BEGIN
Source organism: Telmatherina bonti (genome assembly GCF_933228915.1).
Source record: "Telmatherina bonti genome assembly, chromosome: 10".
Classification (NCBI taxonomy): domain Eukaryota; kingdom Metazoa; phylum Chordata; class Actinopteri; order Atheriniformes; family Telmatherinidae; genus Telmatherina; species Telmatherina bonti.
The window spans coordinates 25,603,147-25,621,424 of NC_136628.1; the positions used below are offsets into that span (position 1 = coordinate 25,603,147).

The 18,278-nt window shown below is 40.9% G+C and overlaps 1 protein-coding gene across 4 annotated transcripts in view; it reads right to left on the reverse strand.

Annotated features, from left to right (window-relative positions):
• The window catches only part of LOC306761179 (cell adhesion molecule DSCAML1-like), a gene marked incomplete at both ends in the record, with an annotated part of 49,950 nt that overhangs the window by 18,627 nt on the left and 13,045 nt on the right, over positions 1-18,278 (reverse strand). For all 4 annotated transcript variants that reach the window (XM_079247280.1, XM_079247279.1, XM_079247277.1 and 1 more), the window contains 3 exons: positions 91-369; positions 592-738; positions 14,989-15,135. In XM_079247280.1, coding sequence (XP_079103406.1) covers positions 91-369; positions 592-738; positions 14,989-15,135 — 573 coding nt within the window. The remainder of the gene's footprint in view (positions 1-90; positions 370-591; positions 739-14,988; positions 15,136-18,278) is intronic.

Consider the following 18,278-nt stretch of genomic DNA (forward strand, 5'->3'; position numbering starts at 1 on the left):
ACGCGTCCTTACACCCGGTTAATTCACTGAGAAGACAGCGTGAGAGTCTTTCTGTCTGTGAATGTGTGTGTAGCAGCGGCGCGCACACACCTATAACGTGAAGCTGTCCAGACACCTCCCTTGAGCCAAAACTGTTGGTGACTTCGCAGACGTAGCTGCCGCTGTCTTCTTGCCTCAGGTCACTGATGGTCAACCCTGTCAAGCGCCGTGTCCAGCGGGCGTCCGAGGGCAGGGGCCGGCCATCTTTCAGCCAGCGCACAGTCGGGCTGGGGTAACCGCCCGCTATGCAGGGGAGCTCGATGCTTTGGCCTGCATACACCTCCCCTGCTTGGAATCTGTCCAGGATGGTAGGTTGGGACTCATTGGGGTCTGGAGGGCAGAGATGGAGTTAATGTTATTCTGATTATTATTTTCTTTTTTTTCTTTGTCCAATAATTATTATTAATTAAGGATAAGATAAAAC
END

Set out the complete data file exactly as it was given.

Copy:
Source organism: Telmatherina bonti (genome assembly GCF_933228915.1).
Source record: "Telmatherina bonti genome assembly, chromosome: 10".
Classification (NCBI taxonomy): domain Eukaryota; kingdom Metazoa; phylum Chordata; class Actinopteri; order Atheriniformes; family Telmatherinidae; genus Telmatherina; species Telmatherina bonti.
The window spans coordinates 25,603,147-25,621,424 of NC_136628.1; the positions used below are offsets into that span (position 1 = coordinate 25,603,147).

The 18,278-nt window shown below is 40.9% G+C and overlaps 1 protein-coding gene across 4 annotated transcripts in view; it reads right to left on the reverse strand.

Annotated features, from left to right (window-relative positions):
• The window catches only part of LOC306761179 (cell adhesion molecule DSCAML1-like), a gene marked incomplete at both ends in the record, with an annotated part of 49,950 nt that overhangs the window by 18,627 nt on the left and 13,045 nt on the right, over positions 1-18,278 (reverse strand). For all 4 annotated transcript variants that reach the window (XM_079247280.1, XM_079247279.1, XM_079247277.1 and 1 more), the window contains 3 exons: positions 91-369; positions 592-738; positions 14,989-15,135. In XM_079247280.1, coding sequence (XP_079103406.1) covers positions 91-369; positions 592-738; positions 14,989-15,135 — 573 coding nt within the window. The remainder of the gene's footprint in view (positions 1-90; positions 370-591; positions 739-14,988; positions 15,136-18,278) is intronic.

Consider the following 18,278-nt stretch of genomic DNA (forward strand, 5'->3'; position numbering starts at 1 on the left):
ACGCGTCCTTACACCCGGTTAATTCACTGAGAAGACAGCGTGAGAGTCTTTCTGTCTGTGAATGTGTGTGTAGCAGCGGCGCGCACACACCTATAACGTGAAGCTGTCCAGACACCTCCCTTGAGCCAAAACTGTTGGTGACTTCGCAGACGTAGCTGCCGCTGTCTTCTTGCCTCAGGTCACTGATGGTCAACCCTGTCAAGCGCCGTGTCCAGCGGGCGTCCGAGGGCAGGGGCCGGCCATCTTTCAGCCAGCGCACAGTCGGGCTGGGGTAACCGCCCGCTATGCAGGGGAGCTCGATGCTTTGGCCTGCATACACCTCCCCTGCTTGGAATCTGTCCAGGATGGTAGGTTGGGACTCATTGGGGTCTGGAGGGCAGAGATGGAGTTAATGTTATTCTGATTATTATTTTCTTTTTTTTCTTTGTCCAATAATTATTATTAATTAAGGATAAGATAAAAC